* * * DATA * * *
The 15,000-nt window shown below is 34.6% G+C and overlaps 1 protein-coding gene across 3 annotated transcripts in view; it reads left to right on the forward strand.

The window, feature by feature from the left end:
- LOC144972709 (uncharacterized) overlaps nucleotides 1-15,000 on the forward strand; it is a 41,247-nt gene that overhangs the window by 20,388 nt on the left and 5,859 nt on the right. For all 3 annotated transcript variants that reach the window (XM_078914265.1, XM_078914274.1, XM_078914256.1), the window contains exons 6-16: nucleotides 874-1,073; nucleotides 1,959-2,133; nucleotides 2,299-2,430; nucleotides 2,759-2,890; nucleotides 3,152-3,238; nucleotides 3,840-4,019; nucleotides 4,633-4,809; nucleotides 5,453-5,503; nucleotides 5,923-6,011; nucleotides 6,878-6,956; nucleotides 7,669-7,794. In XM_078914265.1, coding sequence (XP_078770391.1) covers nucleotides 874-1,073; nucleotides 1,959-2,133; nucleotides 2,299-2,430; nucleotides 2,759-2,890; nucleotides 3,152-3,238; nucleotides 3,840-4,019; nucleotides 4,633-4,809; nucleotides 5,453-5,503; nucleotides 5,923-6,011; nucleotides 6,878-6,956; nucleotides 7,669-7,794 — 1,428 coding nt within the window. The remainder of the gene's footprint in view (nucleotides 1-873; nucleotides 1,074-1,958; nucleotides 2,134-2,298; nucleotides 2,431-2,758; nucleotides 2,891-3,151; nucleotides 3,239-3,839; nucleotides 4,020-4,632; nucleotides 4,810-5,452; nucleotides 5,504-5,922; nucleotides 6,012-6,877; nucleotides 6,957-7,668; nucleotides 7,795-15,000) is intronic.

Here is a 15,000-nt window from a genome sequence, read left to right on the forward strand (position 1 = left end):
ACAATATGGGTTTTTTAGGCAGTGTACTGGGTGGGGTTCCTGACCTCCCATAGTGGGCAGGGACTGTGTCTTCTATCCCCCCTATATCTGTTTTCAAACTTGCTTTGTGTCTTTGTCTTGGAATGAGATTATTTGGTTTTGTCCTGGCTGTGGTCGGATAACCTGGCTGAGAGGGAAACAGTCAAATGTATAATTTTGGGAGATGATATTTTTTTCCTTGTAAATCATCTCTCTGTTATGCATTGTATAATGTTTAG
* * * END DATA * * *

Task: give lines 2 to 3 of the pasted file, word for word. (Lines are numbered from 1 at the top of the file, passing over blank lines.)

The window, feature by feature from the left end:
- LOC144972709 (uncharacterized) overlaps nucleotides 1-15,000 on the forward strand; it is a 41,247-nt gene that overhangs the window by 20,388 nt on the left and 5,859 nt on the right. For all 3 annotated transcript variants that reach the window (XM_078914265.1, XM_078914274.1, XM_078914256.1), the window contains exons 6-16: nucleotides 874-1,073; nucleotides 1,959-2,133; nucleotides 2,299-2,430; nucleotides 2,759-2,890; nucleotides 3,152-3,238; nucleotides 3,840-4,019; nucleotides 4,633-4,809; nucleotides 5,453-5,503; nucleotides 5,923-6,011; nucleotides 6,878-6,956; nucleotides 7,669-7,794. In XM_078914265.1, coding sequence (XP_078770391.1) covers nucleotides 874-1,073; nucleotides 1,959-2,133; nucleotides 2,299-2,430; nucleotides 2,759-2,890; nucleotides 3,152-3,238; nucleotides 3,840-4,019; nucleotides 4,633-4,809; nucleotides 5,453-5,503; nucleotides 5,923-6,011; nucleotides 6,878-6,956; nucleotides 7,669-7,794 — 1,428 coding nt within the window. The remainder of the gene's footprint in view (nucleotides 1-873; nucleotides 1,074-1,958; nucleotides 2,134-2,298; nucleotides 2,431-2,758; nucleotides 2,891-3,151; nucleotides 3,239-3,839; nucleotides 4,020-4,632; nucleotides 4,810-5,452; nucleotides 5,504-5,922; nucleotides 6,012-6,877; nucleotides 6,957-7,668; nucleotides 7,795-15,000) is intronic.